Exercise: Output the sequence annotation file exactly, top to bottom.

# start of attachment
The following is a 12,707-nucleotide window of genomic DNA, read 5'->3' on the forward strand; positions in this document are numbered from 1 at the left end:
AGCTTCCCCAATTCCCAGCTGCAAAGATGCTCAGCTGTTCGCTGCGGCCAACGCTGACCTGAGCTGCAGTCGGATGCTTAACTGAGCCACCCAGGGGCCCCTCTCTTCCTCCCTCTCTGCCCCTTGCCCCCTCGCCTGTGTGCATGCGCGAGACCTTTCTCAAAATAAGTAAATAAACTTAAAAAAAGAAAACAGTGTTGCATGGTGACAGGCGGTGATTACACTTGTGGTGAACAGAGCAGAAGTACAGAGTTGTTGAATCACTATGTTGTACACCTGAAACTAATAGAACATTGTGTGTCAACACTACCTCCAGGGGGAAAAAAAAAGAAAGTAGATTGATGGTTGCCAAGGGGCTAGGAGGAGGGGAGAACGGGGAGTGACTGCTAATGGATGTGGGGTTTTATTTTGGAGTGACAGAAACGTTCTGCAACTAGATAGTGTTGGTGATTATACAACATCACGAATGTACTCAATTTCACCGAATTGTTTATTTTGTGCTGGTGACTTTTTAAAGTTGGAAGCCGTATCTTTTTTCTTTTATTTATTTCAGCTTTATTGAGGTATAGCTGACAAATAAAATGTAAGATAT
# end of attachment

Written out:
The following is a 12,707-nucleotide window of genomic DNA, read 5'->3' on the forward strand; positions in this document are numbered from 1 at the left end:
AGCTTCCCCAATTCCCAGCTGCAAAGATGCTCAGCTGTTCGCTGCGGCCAACGCTGACCTGAGCTGCAGTCGGATGCTTAACTGAGCCACCCAGGGGCCCCTCTCTTCCTCCCTCTCTGCCCCTTGCCCCCTCGCCTGTGTGCATGCGCGAGACCTTTCTCAAAATAAGTAAATAAACTTAAAAAAAGAAAACAGTGTTGCATGGTGACAGGCGGTGATTACACTTGTGGTGAACAGAGCAGAAGTACAGAGTTGTTGAATCACTATGTTGTACACCTGAAACTAATAGAACATTGTGTGTCAACACTACCTCCAGGGGGAAAAAAAAAGAAAGTAGATTGATGGTTGCCAAGGGGCTAGGAGGAGGGGAGAACGGGGAGTGACTGCTAATGGATGTGGGGTTTTATTTTGGAGTGACAGAAACGTTCTGCAACTAGATAGTGTTGGTGATTATACAACATCACGAATGTACTCAATTTCACCGAATTGTTTATTTTGTGCTGGTGACTTTTTAAAGTTGGAAGCCGTATCTTTTTTCTTTTATTTATTTCAGCTTTATTGAGGTATAGCTGACAAATAAAATGTAAGATAT